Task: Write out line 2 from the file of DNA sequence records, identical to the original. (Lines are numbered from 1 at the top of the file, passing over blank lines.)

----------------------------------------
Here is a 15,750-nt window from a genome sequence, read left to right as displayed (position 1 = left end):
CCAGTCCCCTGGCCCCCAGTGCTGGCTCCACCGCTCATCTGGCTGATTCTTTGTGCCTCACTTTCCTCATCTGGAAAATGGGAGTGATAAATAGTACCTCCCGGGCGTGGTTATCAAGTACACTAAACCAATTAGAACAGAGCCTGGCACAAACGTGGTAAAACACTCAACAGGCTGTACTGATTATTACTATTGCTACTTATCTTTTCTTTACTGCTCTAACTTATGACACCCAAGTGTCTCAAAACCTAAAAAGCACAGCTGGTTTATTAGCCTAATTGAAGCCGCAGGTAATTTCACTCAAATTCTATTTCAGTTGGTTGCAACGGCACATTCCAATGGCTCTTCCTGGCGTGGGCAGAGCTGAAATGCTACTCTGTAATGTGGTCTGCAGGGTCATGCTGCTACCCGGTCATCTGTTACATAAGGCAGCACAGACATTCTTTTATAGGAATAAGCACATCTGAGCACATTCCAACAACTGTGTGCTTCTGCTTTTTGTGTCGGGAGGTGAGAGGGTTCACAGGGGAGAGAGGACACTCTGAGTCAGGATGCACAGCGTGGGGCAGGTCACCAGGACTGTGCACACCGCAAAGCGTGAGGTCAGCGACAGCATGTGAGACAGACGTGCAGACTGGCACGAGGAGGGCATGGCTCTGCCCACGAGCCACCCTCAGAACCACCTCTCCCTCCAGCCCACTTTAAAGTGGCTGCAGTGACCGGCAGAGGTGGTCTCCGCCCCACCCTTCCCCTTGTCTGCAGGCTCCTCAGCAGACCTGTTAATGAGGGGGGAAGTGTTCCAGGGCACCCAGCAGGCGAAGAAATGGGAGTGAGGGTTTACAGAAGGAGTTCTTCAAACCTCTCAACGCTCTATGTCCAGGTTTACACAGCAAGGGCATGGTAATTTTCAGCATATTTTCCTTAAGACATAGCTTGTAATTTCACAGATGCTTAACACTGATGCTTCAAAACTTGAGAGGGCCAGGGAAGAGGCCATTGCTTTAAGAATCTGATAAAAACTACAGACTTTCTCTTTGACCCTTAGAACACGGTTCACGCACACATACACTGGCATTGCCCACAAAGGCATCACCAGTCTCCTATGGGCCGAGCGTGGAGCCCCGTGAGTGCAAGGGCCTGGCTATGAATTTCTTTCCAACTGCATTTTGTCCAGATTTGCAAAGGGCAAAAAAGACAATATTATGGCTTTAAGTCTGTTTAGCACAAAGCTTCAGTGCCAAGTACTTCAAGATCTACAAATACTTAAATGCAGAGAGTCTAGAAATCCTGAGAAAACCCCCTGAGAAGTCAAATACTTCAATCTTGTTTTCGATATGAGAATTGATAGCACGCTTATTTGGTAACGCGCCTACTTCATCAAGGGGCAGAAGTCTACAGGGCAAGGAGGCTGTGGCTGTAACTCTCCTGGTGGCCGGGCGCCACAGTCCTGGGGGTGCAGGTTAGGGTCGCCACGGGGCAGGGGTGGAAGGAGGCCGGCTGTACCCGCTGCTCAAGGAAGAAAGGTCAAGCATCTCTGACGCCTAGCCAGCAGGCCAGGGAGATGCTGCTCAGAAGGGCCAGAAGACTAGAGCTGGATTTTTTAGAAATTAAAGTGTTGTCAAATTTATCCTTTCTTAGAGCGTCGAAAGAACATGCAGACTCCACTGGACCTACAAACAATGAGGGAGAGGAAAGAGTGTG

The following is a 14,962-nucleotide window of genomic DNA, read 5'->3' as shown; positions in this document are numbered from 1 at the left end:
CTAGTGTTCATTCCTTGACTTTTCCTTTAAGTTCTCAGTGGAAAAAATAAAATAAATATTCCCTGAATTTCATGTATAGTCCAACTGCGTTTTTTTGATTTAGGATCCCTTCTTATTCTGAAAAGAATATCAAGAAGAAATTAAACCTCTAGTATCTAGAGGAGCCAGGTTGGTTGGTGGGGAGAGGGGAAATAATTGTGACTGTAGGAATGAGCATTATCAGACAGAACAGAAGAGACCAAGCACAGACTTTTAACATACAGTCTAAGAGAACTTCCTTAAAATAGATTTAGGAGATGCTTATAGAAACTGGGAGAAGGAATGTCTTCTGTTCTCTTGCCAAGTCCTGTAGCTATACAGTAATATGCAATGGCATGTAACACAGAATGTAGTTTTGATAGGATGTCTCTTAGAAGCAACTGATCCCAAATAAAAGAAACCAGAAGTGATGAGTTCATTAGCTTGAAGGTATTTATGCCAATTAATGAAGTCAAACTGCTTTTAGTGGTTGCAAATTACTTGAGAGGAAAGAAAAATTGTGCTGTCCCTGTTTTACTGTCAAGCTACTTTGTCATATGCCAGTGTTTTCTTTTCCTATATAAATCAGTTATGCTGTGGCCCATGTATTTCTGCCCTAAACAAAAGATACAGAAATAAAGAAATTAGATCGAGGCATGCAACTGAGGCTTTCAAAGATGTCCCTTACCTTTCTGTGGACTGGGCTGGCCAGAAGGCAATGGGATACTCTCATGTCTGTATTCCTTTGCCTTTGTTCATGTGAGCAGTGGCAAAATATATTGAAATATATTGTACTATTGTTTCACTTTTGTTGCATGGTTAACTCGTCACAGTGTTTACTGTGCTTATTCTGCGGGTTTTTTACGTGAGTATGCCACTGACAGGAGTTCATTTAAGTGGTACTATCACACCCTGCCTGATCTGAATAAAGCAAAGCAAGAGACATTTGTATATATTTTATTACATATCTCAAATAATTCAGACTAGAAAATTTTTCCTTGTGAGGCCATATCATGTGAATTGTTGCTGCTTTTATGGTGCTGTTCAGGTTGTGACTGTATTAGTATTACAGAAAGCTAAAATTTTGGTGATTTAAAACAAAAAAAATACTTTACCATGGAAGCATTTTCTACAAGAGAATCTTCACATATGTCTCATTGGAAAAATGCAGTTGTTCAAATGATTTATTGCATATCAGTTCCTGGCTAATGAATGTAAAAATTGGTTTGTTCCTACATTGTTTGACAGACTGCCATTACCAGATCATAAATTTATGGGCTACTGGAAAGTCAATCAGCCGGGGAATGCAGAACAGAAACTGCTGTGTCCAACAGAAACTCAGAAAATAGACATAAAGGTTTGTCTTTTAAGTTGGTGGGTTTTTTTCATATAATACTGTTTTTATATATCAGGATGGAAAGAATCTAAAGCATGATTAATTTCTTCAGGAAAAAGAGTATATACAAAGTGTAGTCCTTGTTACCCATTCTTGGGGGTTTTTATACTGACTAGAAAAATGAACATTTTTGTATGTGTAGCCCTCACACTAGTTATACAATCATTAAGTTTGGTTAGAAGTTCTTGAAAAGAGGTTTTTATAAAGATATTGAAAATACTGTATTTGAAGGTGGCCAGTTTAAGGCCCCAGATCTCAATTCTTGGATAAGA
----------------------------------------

CCAGTCCCCTGGCCCCCAGTGCTGGCTCCACCGCTCATCTGGCTGATTCTTTGTGCCTCACTTTCCTCATCTGGAAAATGGGAGTGATAAATAGTACCTCCCGGGCGTGGTTATCAAGTACACTAAACCAATTAGAACAGAGCCTGGCACAAACGTGGTAAAACACTCAACAGGCTGTACTGATTATTACTATTGCTACTTATCTTTTCTTTACTGCTCTAACTTATGACACCCAAGTGTCTCAAAACCTAAAAAGCACAGCTGGTTTATTAGCCTAATTGAAGCCGCAGGTAATTTCACTCAAATTCTATTTCAGTTGGTTGCAACGGCACATTCCAATGGCTCTTCCTGGCGTGGGCAGAGCTGAAATGCTACTCTGTAATGTGGTCTGCAGGGTCATGCTGCTACCCGGTCATCTGTTACATAAGGCAGCACAGACATTCTTTTATAGGAATAAGCACATCTGAGCACATTCCAACAACTGTGTGCTTCTGCTTTTTGTGTCGGGAGGTGAGAGGGTTCACAGGGGAGAGAGGACACTCTGAGTCAGGATGCACAGCGTGGGGCAGGTCACCAGGACTGTGCACACCGCAAAGCGTGAGGTCAGCGACAGCATGTGAGACAGACGTGCAGACTGGCACGAGGAGGGCATGGCTCTGCCCACGAGCCACCCTCAGAACCACCTCTCCCTCCAGCCCACTTTAAAGTGGCTGCAGTGACCGGCAGAGGTGGTCTCCGCCCCACCCTTCCCCTTGTCTGCAGGCTCCTCAGCAGACCTGTTAATGAGGGGGGAAGTGTTCCAGGGCACCCAGCAGGCGAAGAAATGGGAGTGAGGGTTTACAGAAGGAGTTCTTCAAACCTCTCAACGCTCTATGTCCAGGTTTACACAGCAAGGGCATGGTAATTTTCAGCATATTTTCCTTAAGACATAGCTTGTAATTTCACAGATGCTTAACACTGATGCTTCAAAACTTGAGAGGGCCAGGGAAGAGGCCATTGCTTTAAGAATCTGATAAAAACTACAGACTTTCTCTTTGACCCTTAGAACACGGTTCACGCACACATACACTGGCATTGCCCACAAAGGCATCACCAGTCTCCTATGGGCCGAGCGTGGAGCCCCGTGAGTGCAAGGGCCTGGCTATGAATTTCTTTCCAACTGCATTTTGTCCAGATTTGCAAAGGGCAAAAAAGACAATATTATGGCTTTAAGTCTGTTTAGCACAAAGCTTCAGTGCCAAGTACTTCAAGATCTACAAATACTTAAATGCAGAGAGTCTAGAAATCCTGAGAAAACCCCCTGAGAAGTCAAATACTTCAATCTTGTTTTCGATATGAGAATTGATAGCACGCTTATTTGGTAACGCGCCTACTTCATCAAGGGGCAGAAGTCTACAGGGCAAGGAGGCTGTGGCTGTAACTCTCCTGGTGGCCGGGCGCCACAGTCCTGGGGGTGCAGGTTAGGGTCGCCACGGGGCAGGGGTGGAAGGAGGCCGGCTGTACCCGCTGCTCAAGGAAGAAAGGTCAAGCATCTCTGACGCCTAGCCAGCAGGCCAGGGAGATGCTGCTCAGAAGGGCCAGAAGACTAGAGCTGGATTTTTTAGAAATTAAAGTGTTGTCAAATTTATCCTTTCTTAGAGCGTCGAAAGAACATGCAGACTCCACTGGACCTACAAACAATGAGGGAGAGGAAAGAGTGTG